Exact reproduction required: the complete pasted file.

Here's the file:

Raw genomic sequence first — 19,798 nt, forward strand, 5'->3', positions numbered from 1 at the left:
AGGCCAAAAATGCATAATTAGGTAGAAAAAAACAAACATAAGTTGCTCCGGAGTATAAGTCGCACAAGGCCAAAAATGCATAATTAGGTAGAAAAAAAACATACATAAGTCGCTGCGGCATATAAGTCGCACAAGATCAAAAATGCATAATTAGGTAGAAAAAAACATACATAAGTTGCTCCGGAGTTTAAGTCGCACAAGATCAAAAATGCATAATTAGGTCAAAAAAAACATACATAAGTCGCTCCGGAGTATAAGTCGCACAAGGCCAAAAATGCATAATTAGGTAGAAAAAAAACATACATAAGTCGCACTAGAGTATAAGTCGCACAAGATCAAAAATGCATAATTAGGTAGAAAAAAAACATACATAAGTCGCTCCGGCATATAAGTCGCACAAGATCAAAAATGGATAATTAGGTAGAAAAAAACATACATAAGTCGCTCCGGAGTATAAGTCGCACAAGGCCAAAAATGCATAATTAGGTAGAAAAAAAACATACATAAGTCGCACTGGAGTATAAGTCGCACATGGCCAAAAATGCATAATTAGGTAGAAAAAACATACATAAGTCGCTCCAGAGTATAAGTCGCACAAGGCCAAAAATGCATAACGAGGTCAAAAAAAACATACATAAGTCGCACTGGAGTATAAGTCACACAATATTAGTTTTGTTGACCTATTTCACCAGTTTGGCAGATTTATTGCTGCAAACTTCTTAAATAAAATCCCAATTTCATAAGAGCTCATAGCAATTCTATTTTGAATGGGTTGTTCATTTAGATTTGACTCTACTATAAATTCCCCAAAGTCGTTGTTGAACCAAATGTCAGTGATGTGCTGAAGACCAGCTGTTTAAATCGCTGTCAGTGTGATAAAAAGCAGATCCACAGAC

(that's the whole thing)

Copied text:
Raw genomic sequence first — 19,798 nt, forward strand, 5'->3', positions numbered from 1 at the left:
AGGCCAAAAATGCATAATTAGGTAGAAAAAAACAAACATAAGTTGCTCCGGAGTATAAGTCGCACAAGGCCAAAAATGCATAATTAGGTAGAAAAAAAACATACATAAGTCGCTGCGGCATATAAGTCGCACAAGATCAAAAATGCATAATTAGGTAGAAAAAAACATACATAAGTTGCTCCGGAGTTTAAGTCGCACAAGATCAAAAATGCATAATTAGGTCAAAAAAAACATACATAAGTCGCTCCGGAGTATAAGTCGCACAAGGCCAAAAATGCATAATTAGGTAGAAAAAAAACATACATAAGTCGCACTAGAGTATAAGTCGCACAAGATCAAAAATGCATAATTAGGTAGAAAAAAAACATACATAAGTCGCTCCGGCATATAAGTCGCACAAGATCAAAAATGGATAATTAGGTAGAAAAAAACATACATAAGTCGCTCCGGAGTATAAGTCGCACAAGGCCAAAAATGCATAATTAGGTAGAAAAAAAACATACATAAGTCGCACTGGAGTATAAGTCGCACATGGCCAAAAATGCATAATTAGGTAGAAAAAACATACATAAGTCGCTCCAGAGTATAAGTCGCACAAGGCCAAAAATGCATAACGAGGTCAAAAAAAACATACATAAGTCGCACTGGAGTATAAGTCACACAATATTAGTTTTGTTGACCTATTTCACCAGTTTGGCAGATTTATTGCTGCAAACTTCTTAAATAAAATCCCAATTTCATAAGAGCTCATAGCAATTCTATTTTGAATGGGTTGTTCATTTAGATTTGACTCTACTATAAATTCCCCAAAGTCGTTGTTGAACCAAATGTCAGTGATGTGCTGAAGACCAGCTGTTTAAATCGCTGTCAGTGTGATAAAAAGCAGATCCACAGAC